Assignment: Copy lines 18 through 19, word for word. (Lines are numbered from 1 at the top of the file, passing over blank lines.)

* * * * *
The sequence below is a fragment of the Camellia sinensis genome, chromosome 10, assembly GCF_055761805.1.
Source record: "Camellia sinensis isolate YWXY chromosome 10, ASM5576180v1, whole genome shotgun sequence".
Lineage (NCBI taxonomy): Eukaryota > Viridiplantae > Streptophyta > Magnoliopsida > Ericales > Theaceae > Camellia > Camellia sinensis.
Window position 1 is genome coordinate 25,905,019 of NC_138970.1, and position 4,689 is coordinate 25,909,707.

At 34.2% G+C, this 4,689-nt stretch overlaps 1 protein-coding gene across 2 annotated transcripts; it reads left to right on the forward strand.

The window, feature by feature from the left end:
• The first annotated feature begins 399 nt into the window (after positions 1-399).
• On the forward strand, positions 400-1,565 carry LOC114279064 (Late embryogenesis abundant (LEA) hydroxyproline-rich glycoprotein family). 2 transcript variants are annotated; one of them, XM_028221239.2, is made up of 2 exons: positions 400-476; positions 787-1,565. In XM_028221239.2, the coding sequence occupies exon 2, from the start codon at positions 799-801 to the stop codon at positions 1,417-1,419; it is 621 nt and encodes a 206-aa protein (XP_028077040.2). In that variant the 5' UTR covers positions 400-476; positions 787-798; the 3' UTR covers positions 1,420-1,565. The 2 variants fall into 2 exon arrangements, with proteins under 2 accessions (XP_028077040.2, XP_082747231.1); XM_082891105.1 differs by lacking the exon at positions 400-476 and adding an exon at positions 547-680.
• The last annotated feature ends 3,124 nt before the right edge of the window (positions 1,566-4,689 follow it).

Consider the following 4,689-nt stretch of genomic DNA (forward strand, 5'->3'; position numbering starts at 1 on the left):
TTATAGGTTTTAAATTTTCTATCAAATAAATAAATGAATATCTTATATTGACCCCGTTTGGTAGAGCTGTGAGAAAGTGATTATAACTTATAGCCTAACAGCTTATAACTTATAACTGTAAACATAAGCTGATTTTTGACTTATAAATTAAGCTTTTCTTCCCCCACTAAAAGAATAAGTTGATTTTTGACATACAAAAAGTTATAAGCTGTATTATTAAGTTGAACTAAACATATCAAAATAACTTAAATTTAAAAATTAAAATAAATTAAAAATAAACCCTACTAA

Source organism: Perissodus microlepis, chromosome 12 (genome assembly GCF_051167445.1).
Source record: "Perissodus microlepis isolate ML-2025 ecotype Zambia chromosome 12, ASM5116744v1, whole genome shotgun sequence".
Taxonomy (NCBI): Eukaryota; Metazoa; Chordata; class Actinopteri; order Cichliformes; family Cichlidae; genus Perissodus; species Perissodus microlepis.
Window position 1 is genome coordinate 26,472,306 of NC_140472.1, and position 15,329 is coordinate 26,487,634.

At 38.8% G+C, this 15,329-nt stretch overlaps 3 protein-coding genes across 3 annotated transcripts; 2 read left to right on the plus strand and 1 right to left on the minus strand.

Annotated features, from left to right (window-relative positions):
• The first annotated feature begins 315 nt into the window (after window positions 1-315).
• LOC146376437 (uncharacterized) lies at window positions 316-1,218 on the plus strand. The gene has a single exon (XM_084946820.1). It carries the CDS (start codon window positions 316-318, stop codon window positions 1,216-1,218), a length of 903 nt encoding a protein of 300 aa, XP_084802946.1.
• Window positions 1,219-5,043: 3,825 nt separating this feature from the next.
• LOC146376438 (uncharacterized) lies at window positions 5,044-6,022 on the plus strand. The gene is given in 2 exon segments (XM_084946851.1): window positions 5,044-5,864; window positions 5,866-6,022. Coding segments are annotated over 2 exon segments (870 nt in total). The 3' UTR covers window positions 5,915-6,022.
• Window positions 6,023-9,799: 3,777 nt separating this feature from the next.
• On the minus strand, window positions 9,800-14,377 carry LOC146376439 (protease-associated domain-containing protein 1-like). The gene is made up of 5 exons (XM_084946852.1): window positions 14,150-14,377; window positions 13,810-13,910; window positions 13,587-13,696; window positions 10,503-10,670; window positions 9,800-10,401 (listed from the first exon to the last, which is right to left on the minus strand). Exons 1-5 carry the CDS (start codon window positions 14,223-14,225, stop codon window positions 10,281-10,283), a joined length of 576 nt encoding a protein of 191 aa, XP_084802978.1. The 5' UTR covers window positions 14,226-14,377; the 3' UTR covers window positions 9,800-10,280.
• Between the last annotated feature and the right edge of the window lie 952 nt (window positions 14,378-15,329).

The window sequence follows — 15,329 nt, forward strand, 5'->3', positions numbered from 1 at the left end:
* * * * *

• The first annotated feature begins 315 nt into the window (after window positions 1-315).
• LOC146376437 (uncharacterized) lies at window positions 316-1,218 on the plus strand. The gene has a single exon (XM_084946820.1). It carries the CDS (start codon window positions 316-318, stop codon window positions 1,216-1,218), a length of 903 nt encoding a protein of 300 aa, XP_084802946.1.